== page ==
The Confederate Battle Flag, otherwise known as the Confederate Cross, is seen by Americans in many different ways. Americans who view the flag as a symbol of freedom and southern heritage often display the Confederate Battle Flag proudly from the beds of their trucks as well as on their t-shirts, coffee mugs, and jewelry. On the other hand, many other Americans view the flag as a symbol of racism and hatred. Recently, some schools have banned the Confederate Battle Flag to protect the feelings of those who view the flag as a negativity, but for those who view the flag with pride, this recent occurrence is unwelcome. Although it is important to make sure that every student feels comfortable at school, it should also be a priority that students have a clear education available to them. The Confederate Battle Flag should not be banned from schools and should be seen as a piece of history.
The Americans who see the Confederate Battle Flag as a symbol of hate tend to compare the Confederate Battle Flag to a Nazi Swastika. The Swastika, as we all know, represents the wanton killing of six million Jewish people, not because they committed a crime, but simply because of the fact that they were Jewish! On the other part, many people think that the War of 1861-1865-- the Civil War-- was fought over slavery, but it was truly not. The War of 1861-1865 was fought by the North because of money. As the South started their separation, President Abraham Lincoln was questioned as to why he wasn’t going to let the South go. Because Lincoln sensed the monetary ruin for the North, he waged war with the South. The South fought the war solely to resist Northern infiltration and encroachment. The war was not fought over slavery, as many think; therefore, the Confederate Flag did not represent slavery during the War of 1861-1865.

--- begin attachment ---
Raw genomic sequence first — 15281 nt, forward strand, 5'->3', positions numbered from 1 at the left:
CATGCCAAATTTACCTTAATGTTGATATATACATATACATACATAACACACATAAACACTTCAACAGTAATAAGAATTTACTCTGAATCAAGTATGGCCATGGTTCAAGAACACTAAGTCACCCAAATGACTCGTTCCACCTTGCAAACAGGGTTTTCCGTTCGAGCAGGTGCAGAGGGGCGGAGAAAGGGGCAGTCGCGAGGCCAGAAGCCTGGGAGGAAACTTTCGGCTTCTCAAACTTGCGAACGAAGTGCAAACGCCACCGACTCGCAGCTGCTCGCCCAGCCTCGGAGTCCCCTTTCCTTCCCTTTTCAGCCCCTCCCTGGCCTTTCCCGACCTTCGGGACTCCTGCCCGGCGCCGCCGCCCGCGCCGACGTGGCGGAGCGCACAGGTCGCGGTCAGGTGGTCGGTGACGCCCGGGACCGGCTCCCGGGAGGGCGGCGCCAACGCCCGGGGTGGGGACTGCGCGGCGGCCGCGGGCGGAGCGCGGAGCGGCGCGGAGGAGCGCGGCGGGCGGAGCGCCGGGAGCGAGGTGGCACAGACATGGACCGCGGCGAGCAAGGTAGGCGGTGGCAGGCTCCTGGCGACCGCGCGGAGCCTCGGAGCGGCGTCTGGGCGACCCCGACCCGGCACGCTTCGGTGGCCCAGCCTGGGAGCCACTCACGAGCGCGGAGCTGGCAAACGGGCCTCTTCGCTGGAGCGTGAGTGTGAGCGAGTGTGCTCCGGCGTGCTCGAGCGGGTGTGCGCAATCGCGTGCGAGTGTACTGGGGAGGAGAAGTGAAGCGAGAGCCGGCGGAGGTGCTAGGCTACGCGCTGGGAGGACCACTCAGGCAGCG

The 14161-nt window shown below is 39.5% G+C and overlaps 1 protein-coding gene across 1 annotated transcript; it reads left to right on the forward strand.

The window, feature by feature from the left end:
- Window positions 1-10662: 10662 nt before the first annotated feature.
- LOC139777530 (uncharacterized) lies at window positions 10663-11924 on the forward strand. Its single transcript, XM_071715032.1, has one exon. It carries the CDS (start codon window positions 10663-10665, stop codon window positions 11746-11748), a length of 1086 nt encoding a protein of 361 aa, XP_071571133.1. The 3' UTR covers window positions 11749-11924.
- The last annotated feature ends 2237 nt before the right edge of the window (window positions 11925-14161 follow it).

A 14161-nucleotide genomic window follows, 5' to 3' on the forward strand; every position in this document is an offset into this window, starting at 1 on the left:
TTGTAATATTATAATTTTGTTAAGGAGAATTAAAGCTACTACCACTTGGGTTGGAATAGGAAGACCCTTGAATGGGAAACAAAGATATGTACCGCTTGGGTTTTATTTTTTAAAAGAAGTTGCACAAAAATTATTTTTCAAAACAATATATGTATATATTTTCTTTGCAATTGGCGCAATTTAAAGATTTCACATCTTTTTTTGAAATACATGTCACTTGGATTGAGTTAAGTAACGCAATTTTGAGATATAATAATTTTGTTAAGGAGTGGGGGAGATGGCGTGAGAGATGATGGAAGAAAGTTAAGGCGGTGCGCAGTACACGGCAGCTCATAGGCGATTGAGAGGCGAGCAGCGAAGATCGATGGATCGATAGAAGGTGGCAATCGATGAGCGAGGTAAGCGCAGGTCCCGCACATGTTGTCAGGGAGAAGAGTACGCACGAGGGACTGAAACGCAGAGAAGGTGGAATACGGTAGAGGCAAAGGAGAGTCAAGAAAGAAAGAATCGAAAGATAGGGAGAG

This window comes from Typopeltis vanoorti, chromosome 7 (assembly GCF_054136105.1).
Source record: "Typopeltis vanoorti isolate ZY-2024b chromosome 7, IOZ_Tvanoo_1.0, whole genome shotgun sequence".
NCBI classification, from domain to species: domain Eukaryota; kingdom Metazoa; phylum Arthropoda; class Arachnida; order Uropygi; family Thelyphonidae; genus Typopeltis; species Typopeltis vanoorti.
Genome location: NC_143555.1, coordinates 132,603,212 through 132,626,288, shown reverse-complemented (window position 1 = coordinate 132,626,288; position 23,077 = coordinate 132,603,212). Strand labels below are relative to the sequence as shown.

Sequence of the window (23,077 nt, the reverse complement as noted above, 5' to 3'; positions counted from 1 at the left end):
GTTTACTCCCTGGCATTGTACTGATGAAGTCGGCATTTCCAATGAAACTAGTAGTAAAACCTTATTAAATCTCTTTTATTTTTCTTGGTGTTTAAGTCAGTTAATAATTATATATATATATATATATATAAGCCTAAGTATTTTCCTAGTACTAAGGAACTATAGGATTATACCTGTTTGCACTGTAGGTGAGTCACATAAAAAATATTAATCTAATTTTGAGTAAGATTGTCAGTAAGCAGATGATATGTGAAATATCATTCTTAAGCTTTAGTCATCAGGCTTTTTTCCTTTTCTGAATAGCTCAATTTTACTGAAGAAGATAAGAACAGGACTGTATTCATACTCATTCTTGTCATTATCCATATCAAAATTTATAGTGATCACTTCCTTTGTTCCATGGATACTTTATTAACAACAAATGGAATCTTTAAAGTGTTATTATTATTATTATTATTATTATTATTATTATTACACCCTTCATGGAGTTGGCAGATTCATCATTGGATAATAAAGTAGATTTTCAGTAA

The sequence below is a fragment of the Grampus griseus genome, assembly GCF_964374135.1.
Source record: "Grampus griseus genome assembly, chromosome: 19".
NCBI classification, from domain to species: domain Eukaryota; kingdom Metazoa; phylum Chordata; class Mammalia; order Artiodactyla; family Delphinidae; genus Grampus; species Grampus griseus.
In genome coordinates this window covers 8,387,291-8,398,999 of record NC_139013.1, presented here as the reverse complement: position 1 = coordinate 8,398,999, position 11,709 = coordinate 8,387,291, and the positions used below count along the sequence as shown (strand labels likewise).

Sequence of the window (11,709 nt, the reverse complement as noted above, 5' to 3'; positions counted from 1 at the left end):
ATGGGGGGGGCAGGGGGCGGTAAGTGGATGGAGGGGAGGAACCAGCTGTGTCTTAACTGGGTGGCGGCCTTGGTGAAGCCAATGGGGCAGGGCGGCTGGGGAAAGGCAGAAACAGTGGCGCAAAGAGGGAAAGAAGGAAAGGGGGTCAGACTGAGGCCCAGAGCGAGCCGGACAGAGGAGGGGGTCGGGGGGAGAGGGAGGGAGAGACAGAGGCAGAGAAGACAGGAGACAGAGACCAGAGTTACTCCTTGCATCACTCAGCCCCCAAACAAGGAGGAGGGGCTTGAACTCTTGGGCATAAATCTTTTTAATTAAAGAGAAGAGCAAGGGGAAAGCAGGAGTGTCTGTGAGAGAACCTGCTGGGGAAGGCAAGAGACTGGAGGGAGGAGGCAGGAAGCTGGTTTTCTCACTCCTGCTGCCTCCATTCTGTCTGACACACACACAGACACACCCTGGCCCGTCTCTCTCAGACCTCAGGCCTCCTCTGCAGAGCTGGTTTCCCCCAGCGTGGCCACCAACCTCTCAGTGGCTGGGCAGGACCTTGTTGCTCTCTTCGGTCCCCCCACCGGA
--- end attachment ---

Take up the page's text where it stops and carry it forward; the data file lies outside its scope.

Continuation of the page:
However, some Americans still believe that it represented slavery. At a school in the Folsom Cordova United School District in California, the Board of Education forced an American history teacher to retire for displaying a Confederate Battle Flag in his classroom during a lesson on the U.S. Civil War. He had set up the Confederate Battle Flag on one side of the classroom and the Union Flag on the other side. This teacher had always had his students very involved in his lessons, and he tried his best to make his lessons more visual, so he could reach to every learning type. One of the teachers students was interviewed about her opinions on the occurrence, and she said that she actually appreciated the way he taught because she felt that she was more involved in his lessons than in any of her other teacher’s lessons. If the Confederate Battle Flag was banned from schools, students wouldn’t be able to be as involved in their Civil War lessons, therefore causing them to not have the opportunity to learn about it thoroughly.
The Confederate Battle Flag was not a national flag. It was simply just a battle flag. The Confederate Battle flag never flew over the slave ships. It didn’t fly over a nation comprised of slavery, and it never represented slavery or racism. The Confederate Battle Flag represented the confederates-- the south --during the War of 1861-1865, and, as many don’t realize, the south was in the process of freeing their slaves even before the war had started. Even though the American Flag flew over a nation of slavery, it is still believed that the Confederate Battle Flag, which was not flown during a war fought over slavery, is closer tied to slavery. The KKK, a racist group, has, on each sleeve of their jackets, a Confederate Battle Flag and an American Flag displayed, yet, the Confederate Battle Flag is considered to be more racist than the American Flag.
If schools banned the Confederate Battle Flag, students would be missing an essential piece of history, and they would develop a sense of misunderstanding towards it. The only reason that Americans assign a negative connotation to the Confederate Battle Flag is because they were never taught the proper meaning of it. Instead of banning the flag, teachers should spend more time teaching students of its actual meaning and importance, rather than developing a false connotation on the flag.